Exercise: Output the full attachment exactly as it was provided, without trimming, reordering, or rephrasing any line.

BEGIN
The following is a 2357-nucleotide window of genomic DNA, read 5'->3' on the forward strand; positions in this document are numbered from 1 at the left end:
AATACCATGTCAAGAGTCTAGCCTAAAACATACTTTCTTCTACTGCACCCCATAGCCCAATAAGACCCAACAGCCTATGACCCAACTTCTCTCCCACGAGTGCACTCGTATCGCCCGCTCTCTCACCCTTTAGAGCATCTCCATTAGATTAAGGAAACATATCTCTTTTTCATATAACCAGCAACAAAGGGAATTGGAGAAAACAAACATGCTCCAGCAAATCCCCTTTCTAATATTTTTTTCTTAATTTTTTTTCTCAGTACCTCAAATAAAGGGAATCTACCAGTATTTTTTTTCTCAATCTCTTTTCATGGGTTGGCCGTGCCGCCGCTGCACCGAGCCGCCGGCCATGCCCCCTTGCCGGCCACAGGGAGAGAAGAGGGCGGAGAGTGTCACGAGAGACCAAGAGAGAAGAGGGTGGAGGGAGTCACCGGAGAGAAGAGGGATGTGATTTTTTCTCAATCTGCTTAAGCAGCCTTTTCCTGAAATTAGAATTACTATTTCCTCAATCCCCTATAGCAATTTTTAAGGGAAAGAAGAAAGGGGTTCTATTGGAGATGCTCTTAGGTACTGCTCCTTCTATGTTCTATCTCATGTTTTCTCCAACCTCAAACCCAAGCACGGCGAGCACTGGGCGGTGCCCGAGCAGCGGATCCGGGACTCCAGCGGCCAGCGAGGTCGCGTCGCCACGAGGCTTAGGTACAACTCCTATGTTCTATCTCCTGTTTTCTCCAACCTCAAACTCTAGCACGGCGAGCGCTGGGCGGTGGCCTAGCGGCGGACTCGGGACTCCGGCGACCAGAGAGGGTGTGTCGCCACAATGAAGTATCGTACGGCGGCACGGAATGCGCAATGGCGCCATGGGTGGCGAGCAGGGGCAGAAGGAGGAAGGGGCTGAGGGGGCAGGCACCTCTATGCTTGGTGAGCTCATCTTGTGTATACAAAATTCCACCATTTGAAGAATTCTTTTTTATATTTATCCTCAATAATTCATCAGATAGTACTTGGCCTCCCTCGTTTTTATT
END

The following is a 2357-nucleotide window of genomic DNA, read 5'->3' on the forward strand; positions in this document are numbered from 1 at the left end:
AATACCATGTCAAGAGTCTAGCCTAAAACATACTTTCTTCTACTGCACCCCATAGCCCAATAAGACCCAACAGCCTATGACCCAACTTCTCTCCCACGAGTGCACTCGTATCGCCCGCTCTCTCACCCTTTAGAGCATCTCCATTAGATTAAGGAAACATATCTCTTTTTCATATAACCAGCAACAAAGGGAATTGGAGAAAACAAACATGCTCCAGCAAATCCCCTTTCTAATATTTTTTTCTTAATTTTTTTTCTCAGTACCTCAAATAAAGGGAATCTACCAGTATTTTTTTTCTCAATCTCTTTTCATGGGTTGGCCGTGCCGCCGCTGCACCGAGCCGCCGGCCATGCCCCCTTGCCGGCCACAGGGAGAGAAGAGGGCGGAGAGTGTCACGAGAGACCAAGAGAGAAGAGGGTGGAGGGAGTCACCGGAGAGAAGAGGGATGTGATTTTTTCTCAATCTGCTTAAGCAGCCTTTTCCTGAAATTAGAATTACTATTTCCTCAATCCCCTATAGCAATTTTTAAGGGAAAGAAGAAAGGGGTTCTATTGGAGATGCTCTTAGGTACTGCTCCTTCTATGTTCTATCTCATGTTTTCTCCAACCTCAAACCCAAGCACGGCGAGCACTGGGCGGTGCCCGAGCAGCGGATCCGGGACTCCAGCGGCCAGCGAGGTCGCGTCGCCACGAGGCTTAGGTACAACTCCTATGTTCTATCTCCTGTTTTCTCCAACCTCAAACTCTAGCACGGCGAGCGCTGGGCGGTGGCCTAGCGGCGGACTCGGGACTCCGGCGACCAGAGAGGGTGTGTCGCCACAATGAAGTATCGTACGGCGGCACGGAATGCGCAATGGCGCCATGGGTGGCGAGCAGGGGCAGAAGGAGGAAGGGGCTGAGGGGGCAGGCACCTCTATGCTTGGTGAGCTCATCTTGTGTATACAAAATTCCACCATTTGAAGAATTCTTTTTTATATTTATCCTCAATAATTCATCAGATAGTACTTGGCCTCCCTCGTTTTTATT